Science - April 5, 2011

University wins PhD student's lawsuit

Wageningen University may evaluate the performance of PhD students and dismiss them during their first doctoral year. This ruling is made by the Council of State last week in a lawsuit brought by a foreign PhD candidate against the Doctorate Board.

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The evaluation clause in our doctorate regulations has now been subjected to and passed the judicial test', concludes spokesman Simon Vink. Since 2008, the university has modified its doctorate conferral regulations to state that the progress and quality of PhD candidates will be evaluated in their first year based on seventeen criteria.
In February 2009, the Doctorate Board discontinued the PhD programme of a candidate from Armenia because she failed to fulfil eleven of the seventeen evaluation criteria. The PhD candidate found that this evaluation was carried out eight months too soon; she claimed that the university could only have given a proper evaluation of her progress and quality after one year. The Doctorate Board declared her objection as unfounded in June 2009. The PhD candidate subsequently filed an appeal against this ruling at the court in Arnhem. When that too ruled in April 2010 that the university was in the right, she appealed to the Council of State, which gave its judgement on 30 March.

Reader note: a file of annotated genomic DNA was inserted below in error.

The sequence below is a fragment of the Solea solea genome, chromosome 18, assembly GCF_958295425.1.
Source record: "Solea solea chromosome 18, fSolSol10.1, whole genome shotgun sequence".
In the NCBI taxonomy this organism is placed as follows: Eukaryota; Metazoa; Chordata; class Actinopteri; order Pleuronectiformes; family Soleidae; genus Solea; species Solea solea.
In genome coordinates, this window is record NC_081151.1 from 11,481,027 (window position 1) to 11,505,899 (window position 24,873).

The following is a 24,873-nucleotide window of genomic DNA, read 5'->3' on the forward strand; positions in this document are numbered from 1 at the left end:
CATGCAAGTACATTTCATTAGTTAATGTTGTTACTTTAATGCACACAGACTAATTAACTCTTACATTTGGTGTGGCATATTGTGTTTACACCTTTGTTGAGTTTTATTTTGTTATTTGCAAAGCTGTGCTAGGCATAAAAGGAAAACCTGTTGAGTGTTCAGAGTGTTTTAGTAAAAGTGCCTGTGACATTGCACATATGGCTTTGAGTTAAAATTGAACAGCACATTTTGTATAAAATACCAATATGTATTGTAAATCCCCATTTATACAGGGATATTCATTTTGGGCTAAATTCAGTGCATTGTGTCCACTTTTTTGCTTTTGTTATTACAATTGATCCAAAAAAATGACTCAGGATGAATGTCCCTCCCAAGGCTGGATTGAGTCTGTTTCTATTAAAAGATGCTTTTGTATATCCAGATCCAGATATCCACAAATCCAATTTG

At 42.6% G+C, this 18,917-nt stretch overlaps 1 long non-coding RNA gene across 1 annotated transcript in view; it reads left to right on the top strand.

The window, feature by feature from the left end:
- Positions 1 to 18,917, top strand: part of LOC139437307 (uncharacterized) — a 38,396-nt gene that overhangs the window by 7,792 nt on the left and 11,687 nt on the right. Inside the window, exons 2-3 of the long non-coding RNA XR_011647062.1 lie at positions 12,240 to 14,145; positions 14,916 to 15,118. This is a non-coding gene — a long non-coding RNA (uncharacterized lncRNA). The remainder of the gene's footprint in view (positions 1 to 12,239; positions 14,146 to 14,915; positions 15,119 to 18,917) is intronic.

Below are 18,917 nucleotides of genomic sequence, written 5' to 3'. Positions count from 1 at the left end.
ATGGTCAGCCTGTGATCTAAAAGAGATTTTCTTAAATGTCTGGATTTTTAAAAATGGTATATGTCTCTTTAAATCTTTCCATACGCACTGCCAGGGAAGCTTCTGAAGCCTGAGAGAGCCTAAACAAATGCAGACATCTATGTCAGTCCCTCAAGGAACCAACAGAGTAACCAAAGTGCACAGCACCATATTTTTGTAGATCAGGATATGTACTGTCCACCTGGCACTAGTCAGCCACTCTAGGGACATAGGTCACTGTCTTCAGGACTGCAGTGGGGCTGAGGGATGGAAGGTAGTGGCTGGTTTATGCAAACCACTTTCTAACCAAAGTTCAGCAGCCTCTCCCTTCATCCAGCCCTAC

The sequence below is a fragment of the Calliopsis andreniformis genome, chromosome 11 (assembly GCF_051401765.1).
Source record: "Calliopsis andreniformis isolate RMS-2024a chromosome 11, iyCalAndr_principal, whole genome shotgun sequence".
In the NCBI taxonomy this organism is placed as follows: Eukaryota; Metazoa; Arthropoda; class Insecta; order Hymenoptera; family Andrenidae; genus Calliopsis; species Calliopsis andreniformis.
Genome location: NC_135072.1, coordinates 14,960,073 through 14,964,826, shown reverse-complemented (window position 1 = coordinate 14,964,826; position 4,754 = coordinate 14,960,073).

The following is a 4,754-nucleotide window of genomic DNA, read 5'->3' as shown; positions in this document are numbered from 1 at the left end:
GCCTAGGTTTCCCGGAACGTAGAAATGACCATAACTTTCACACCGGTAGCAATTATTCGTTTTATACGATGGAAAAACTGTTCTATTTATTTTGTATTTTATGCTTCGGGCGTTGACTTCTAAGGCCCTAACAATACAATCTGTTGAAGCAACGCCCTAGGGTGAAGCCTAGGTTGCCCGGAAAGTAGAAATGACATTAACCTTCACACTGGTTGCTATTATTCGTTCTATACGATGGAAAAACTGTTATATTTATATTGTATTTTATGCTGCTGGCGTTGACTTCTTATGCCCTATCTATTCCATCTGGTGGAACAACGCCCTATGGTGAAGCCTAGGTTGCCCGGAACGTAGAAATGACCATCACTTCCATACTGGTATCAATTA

The Council of State ruled, as the court did, that the university may itself decide when to appraise a PhD student. According to Vink, this was the first time that a PhD student took the university to court to annul a negative evaluation.

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